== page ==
Can Trampolines Go On Concrete?

If you are the proud owner of a brand new trampoline, you probably have a few questions about its use. You might also be wondering about the best place to position it in your yard. For instance, what if you only have a concrete space to work with? Is it safe to place and use a trampoline on a hard surface, rather than grass?

It is an important question, because lots of families would really enjoy the chance to own a trampoline, but they don’t know what the guidelines on secure surfaces are. This handy little guide to the basics will let you in on a few secrets for safe use and offer some helpful advice on how to set up your first trampoline.

Never On a Slope or Hill

The one place where you absolutely cannot position a trampoline is on a slope, incline, or hill. The apparatus must be installed on level ground. This is a very important safety measure, because bouncing on a slope causes users to be pushed to the sides of the canvas. They are then at a greater risk of falling and injuring themselves.

If your garden is a little bumpy, it may still be possible to set up your trampoline safely. A few dips are fine, just so long as there isn’t an obvious and unavoidable slope. If the grass in your garden is slightly uneven, apply some force to push the legs of the trampoline into the earth. This should even things out and create a safer bouncing surface.

The Rules for Concrete

Ideally, you really do want to position a trampoline on the grass or a specially designed safety surface. However, if this isn’t an option for you, concrete can be a viable choice. However, you must invest in a full safety cage for your trampoline if this is the case. A safety cage is a fabric frame that fits around the perimeter of the apparatus.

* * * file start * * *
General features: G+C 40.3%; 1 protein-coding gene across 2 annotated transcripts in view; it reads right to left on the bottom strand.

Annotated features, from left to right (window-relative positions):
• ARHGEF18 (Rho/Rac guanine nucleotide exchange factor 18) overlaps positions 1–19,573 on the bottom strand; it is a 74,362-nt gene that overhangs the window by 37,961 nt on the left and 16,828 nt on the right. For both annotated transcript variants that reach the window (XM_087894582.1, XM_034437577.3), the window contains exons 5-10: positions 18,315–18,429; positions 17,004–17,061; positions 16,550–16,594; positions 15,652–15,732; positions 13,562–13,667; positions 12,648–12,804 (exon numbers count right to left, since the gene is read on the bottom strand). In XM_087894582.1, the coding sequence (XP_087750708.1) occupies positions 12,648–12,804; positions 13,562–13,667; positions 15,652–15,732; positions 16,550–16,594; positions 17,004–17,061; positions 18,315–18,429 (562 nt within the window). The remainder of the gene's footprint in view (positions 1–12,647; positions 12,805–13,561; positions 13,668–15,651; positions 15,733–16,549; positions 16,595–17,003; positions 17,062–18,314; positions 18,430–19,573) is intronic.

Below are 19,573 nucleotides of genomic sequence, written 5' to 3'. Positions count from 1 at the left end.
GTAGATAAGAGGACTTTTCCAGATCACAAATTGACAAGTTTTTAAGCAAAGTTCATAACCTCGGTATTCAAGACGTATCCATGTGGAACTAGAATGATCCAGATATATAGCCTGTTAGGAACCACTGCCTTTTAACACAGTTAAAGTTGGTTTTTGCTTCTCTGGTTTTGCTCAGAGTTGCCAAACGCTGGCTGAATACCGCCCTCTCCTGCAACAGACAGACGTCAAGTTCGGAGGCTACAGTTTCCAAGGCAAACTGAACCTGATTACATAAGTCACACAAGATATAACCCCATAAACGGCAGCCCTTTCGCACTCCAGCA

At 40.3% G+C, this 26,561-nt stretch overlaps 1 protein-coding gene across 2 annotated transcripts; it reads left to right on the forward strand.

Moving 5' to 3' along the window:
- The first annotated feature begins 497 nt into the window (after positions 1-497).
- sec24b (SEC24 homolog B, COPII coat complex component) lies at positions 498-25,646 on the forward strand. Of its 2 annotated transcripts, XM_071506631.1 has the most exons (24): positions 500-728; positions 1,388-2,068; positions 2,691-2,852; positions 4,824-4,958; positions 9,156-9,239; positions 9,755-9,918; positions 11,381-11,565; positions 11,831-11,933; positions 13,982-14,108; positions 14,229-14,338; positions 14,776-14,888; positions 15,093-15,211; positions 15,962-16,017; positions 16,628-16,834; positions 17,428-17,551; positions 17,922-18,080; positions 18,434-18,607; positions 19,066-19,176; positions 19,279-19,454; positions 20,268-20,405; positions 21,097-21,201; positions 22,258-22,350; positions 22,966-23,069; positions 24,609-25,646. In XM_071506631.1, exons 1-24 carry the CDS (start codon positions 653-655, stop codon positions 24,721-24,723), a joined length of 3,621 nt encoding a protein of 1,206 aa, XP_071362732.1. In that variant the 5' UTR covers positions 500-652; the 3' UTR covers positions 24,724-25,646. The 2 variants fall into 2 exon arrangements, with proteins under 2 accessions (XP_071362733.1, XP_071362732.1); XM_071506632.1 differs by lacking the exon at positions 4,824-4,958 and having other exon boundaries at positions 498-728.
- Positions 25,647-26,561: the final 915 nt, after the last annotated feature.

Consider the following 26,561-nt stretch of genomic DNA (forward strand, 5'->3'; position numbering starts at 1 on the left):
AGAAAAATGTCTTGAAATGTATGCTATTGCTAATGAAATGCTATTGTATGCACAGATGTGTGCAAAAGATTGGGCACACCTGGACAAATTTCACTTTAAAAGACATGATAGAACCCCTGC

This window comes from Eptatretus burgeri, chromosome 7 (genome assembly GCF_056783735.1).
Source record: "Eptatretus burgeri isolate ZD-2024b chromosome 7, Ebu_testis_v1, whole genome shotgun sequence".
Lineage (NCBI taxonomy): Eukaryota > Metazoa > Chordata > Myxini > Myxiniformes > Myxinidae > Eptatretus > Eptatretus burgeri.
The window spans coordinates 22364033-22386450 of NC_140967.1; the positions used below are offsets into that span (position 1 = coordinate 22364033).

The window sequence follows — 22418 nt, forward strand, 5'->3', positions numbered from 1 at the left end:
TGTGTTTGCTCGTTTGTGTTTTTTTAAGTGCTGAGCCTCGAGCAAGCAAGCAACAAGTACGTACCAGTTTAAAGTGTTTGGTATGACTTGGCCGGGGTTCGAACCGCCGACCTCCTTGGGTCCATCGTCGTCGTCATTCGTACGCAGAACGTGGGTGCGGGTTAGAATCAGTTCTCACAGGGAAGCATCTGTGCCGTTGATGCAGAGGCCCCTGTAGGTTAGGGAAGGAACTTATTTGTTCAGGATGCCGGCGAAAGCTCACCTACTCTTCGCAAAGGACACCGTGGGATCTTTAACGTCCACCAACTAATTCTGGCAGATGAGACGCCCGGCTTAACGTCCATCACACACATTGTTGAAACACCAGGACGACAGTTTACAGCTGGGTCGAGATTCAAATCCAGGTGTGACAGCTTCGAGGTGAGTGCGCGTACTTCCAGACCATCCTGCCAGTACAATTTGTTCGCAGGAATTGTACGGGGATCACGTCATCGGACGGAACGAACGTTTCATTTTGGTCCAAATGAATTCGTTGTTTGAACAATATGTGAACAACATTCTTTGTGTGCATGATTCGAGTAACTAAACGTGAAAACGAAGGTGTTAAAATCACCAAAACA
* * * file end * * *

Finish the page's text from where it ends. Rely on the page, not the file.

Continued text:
If a user moves too close to the edge of the trampoline, the safety cage stops them from falling off and sustaining an injury. It is an essential component if you want to position your trampoline on cement, concrete, or any other hard surface. You will also need some rubber feet to place beneath the U shaped legs. They will lessen the impact of the concrete on the apparatus.

Steer Clear of Overhanging Trees

Do not position your trampoline beneath overhanging branches, because this is an unnecessary risk. You don’t want little ones to bounce too enthusiastically and end up hitting an arm or leg on nearby shrubs. Trampolines must be placed far away from potential obstacles and hazards. This includes fences, gates, and garden furniture too.

If the trampoline has been bought for younger children, a safety cage is strongly advised. It will eliminate many of the risks associated with ‘free bouncing’ and give you a chance to relax while watching the kids play. There will always be dangers involved with trampolining, even if you do have a safety enclosure, but the risks can be reduced.

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